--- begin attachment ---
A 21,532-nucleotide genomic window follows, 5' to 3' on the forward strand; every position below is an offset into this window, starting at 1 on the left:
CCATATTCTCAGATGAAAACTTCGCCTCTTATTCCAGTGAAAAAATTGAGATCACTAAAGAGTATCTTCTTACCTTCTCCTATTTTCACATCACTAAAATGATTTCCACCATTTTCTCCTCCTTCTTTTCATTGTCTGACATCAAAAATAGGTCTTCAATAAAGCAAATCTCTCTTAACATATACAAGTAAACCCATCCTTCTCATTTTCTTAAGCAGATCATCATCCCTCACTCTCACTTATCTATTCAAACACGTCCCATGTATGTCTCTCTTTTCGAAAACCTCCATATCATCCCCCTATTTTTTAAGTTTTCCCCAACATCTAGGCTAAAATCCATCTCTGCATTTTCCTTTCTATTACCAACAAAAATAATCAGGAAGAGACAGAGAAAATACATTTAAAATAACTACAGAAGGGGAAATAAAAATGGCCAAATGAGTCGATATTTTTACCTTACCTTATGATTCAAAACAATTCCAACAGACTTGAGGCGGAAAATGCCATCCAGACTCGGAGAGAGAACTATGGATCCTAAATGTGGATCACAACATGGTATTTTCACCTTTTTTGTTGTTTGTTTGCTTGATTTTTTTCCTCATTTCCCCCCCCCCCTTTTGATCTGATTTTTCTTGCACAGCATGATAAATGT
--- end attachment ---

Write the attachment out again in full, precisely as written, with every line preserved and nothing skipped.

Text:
A 21,532-nucleotide genomic window follows, 5' to 3' on the forward strand; every position below is an offset into this window, starting at 1 on the left:
CCATATTCTCAGATGAAAACTTCGCCTCTTATTCCAGTGAAAAAATTGAGATCACTAAAGAGTATCTTCTTACCTTCTCCTATTTTCACATCACTAAAATGATTTCCACCATTTTCTCCTCCTTCTTTTCATTGTCTGACATCAAAAATAGGTCTTCAATAAAGCAAATCTCTCTTAACATATACAAGTAAACCCATCCTTCTCATTTTCTTAAGCAGATCATCATCCCTCACTCTCACTTATCTATTCAAACACGTCCCATGTATGTCTCTCTTTTCGAAAACCTCCATATCATCCCCCTATTTTTTAAGTTTTCCCCAACATCTAGGCTAAAATCCATCTCTGCATTTTCCTTTCTATTACCAACAAAAATAATCAGGAAGAGACAGAGAAAATACATTTAAAATAACTACAGAAGGGGAAATAAAAATGGCCAAATGAGTCGATATTTTTACCTTACCTTATGATTCAAAACAATTCCAACAGACTTGAGGCGGAAAATGCCATCCAGACTCGGAGAGAGAACTATGGATCCTAAATGTGGATCACAACATGGTATTTTCACCTTTTTTGTTGTTTGTTTGCTTGATTTTTTTCCTCATTTCCCCCCCCCCCTTTTGATCTGATTTTTCTTGCACAGCATGATAAATGT